Stylists Joelle Mitchell and Gwen Fields mix hair color at Halcyon Salon in Washington, D.C., May 14, 2015, before doing my hair.
Danielle C. Belton

The long waits. The double-booking. The general “unprofessionalism.” The cost. I had a lot of reasons to give up on hair salons, specifically black ones, more than 10 years ago.

In the early years of the recession, there was story after story of black salons struggling as more and more black women moved away from the shop, citing every reason I listed above, to do their own hair or go to Dominican stylists who easily could “blow-fry” their scalps for half the cost and time.

And who could blame anyone for leaving or me for leaving? How many Saturdays of my youth did I lose to the creamy crack? Me and a roomful of women, waiting the length of The Godfather II to get a perm, reading old Jet magazines and eating Chinese takeout while sitting in a gossipy, dingy salon that hadn’t been remodeled since the 1980s.

And yet, three years ago, I, the prodigal scalp, returned to the black hair salon.

Like many women, I left the salon to go back to my roots—literally. I went natural and started doing my own hair in the kitchen as my mother had done for me when I was a child. It was much better than enduring snide remarks about how my hair seemed “hard” or “matted” simply because some perm-addicted stylist had no clue how to handle nonchemically-induced curls.


“I’ll do it myself!” I said, feeling empowered.

Unfortunately, though, since I had gone natural, I, too, had little clue as to what to do with my own hair. I’d had a perm from age 13 to age 21. Meaning, I spent about a decade experimenting on my own head trying to re-create curly looks to which my natural hair had no interest in conforming.

My hair went through a brittle phase, a dry phase, a brittle and dry phase. (Thank you, clear hair gel!) I cut it off a few times to start all over. I didn’t figure out how to do my own hair reliably and consistently until about 2009 and the results were awesome, but as has been documented on this site before, the only person who hates doing my hair more than rude, overcharging stylists is me. But at least my own personal dislike of doing hair came free. The only thing I lost turning my hair from dull to Chaka Khan-dazzling was time.


But it was time I didn’t want to spend.

So I began the journey back. Back to black stylists. Back to black salons.

I went back to the salon for a lot of reasons, but all of those reasons amounted to two things: time and skill, two quantities I did not have an abundance of when it came to me and my hair. I wanted to relax, relate and release while someone else blissfully did all the work. I wanted professional looks! I wanted salon quality!


But I refused to return to the days of old. So off I went on a Don Quixote-esque quest for a black stylist who never double-booked, was never late and would love my hair—or at least lie about it. (How hard is it to lie to me? My mother convinced me as a child it wasn’t possible to get name-brand cereal at our house. I’ll believe you if you simply smile hard enough.)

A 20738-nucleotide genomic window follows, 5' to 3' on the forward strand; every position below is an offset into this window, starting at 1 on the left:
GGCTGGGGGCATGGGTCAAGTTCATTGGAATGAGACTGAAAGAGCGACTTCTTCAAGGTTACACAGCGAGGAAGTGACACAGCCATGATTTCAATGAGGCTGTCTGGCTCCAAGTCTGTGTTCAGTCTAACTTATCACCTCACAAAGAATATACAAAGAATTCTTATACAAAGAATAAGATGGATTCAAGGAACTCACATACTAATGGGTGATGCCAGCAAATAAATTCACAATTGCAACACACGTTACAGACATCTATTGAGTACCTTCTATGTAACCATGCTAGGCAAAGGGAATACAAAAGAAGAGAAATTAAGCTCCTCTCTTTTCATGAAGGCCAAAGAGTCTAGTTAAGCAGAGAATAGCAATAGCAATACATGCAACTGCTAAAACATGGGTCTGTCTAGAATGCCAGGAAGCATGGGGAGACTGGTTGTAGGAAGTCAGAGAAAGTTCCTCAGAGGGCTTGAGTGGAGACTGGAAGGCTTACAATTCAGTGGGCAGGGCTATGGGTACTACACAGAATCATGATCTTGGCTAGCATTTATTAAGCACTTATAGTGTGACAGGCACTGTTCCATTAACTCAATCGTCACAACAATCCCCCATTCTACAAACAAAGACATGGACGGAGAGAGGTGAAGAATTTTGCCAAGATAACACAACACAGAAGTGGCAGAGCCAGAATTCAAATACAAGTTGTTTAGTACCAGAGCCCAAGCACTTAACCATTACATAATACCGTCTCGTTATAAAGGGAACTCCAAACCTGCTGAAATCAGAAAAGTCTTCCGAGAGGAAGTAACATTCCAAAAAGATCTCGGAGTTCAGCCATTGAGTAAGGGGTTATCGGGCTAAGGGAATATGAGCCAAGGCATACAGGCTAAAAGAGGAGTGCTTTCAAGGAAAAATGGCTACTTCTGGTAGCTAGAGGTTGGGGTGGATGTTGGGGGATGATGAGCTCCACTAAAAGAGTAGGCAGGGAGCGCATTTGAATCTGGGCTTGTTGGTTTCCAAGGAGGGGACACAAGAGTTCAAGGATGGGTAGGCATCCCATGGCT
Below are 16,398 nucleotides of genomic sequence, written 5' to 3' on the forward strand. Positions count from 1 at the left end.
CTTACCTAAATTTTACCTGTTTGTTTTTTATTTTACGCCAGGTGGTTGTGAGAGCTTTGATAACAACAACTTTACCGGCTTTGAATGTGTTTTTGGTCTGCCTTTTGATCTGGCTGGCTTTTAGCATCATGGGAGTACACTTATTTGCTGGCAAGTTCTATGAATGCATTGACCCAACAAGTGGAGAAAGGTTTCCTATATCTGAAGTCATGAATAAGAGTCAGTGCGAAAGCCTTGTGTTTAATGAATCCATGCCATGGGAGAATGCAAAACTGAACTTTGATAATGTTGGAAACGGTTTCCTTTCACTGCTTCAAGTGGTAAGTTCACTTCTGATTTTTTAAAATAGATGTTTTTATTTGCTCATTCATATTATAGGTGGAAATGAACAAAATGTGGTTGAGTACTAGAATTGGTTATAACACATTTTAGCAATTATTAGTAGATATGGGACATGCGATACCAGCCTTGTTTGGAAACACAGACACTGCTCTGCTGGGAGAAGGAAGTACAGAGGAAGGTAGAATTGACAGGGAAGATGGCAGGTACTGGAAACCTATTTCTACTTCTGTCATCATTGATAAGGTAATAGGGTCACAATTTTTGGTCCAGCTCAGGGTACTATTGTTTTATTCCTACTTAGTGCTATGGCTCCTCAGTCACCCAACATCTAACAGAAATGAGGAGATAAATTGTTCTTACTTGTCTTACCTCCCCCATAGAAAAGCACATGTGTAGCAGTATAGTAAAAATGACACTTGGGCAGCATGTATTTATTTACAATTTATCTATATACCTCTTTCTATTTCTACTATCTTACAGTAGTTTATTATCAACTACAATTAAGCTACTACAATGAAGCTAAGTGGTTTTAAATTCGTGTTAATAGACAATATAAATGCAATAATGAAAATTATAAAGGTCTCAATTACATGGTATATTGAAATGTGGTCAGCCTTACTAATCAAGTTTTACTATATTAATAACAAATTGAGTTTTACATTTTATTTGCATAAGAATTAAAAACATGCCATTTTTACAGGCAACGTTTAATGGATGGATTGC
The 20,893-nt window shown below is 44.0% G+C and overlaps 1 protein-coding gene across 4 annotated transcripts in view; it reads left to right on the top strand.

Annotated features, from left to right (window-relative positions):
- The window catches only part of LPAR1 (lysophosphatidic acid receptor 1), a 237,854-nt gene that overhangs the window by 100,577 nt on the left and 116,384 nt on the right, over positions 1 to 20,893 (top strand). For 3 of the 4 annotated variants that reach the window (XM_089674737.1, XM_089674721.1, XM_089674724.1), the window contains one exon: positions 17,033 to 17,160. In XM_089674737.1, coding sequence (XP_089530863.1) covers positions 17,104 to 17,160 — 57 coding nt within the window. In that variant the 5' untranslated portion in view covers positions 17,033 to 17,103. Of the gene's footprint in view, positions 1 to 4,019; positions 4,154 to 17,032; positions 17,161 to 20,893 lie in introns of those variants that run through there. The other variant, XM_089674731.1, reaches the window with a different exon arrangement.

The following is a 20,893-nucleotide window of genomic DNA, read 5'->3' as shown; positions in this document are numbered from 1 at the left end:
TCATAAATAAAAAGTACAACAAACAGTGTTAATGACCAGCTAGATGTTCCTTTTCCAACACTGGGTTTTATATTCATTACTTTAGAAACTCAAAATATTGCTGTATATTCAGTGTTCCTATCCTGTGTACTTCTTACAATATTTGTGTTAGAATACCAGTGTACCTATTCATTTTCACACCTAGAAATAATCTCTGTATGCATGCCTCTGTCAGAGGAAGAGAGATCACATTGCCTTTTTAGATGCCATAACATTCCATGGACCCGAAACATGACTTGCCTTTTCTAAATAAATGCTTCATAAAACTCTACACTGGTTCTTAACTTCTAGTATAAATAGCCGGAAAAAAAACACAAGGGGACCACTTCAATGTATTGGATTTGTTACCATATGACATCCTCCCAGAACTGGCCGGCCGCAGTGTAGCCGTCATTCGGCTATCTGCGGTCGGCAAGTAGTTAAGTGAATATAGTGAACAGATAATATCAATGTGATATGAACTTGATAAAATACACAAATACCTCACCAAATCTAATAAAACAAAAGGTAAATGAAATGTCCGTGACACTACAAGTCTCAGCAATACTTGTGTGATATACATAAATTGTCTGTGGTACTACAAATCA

Stylist Search 2011 came with a lot of trial and error. Dominican and Ethiopian hairstylists sometimes wanted to give me a perm as bad as the black American stylists did. I found one really good African-American male stylist, and he was a dream at creating chic looks, but he, too, could not suppress his searing hatred for doing my hair.

“Bless your heart, if you were my child I would have taken you to a barber shop and said, ‘Give her a regular.’”


I know my hair is not fun for hairdressers. I always tip because I know it’s labor intensive, especially for someone doing it for the first time, but again, I can get negativity for free. I am black and a woman and a very lady-black, black-lady woman at that. I’m already a two-fer for other people’s misplaced misogyny and racism! I get to hear 15 things that are wrong with me every day just by logging onto the Internet. I’m all good on feeling bad.

Eventually I was fortunate enough to meet professional tap dancer Maud Arnold back when I was working on my first paid TV-writing gig. She told me about a stylist she liked in Washington, D.C., named Gwen Fields who loved natural hair and had a beautiful, feng shui’d-out salon. Gwen and I have been together ever since. My hair is happy. I’m happy. She’s happy. It’s great.


Meaning: There is hope for the black salon if salon owners are willing to modernize and embrace natural hair. This isn’t a trend, folks. Perm sales have been down since 2006. The ’fro is here to stay this time. But no one should have to shutter her shop simply because the creamy crack isn’t the cash cow it used to be. There are still plenty of black women who don’t have time to do their own hair, who want unique looks and salon quality. If you’re willing to change, we will reward those reliable, talented stylists with our dollars and referrals. 

It’s not that hard.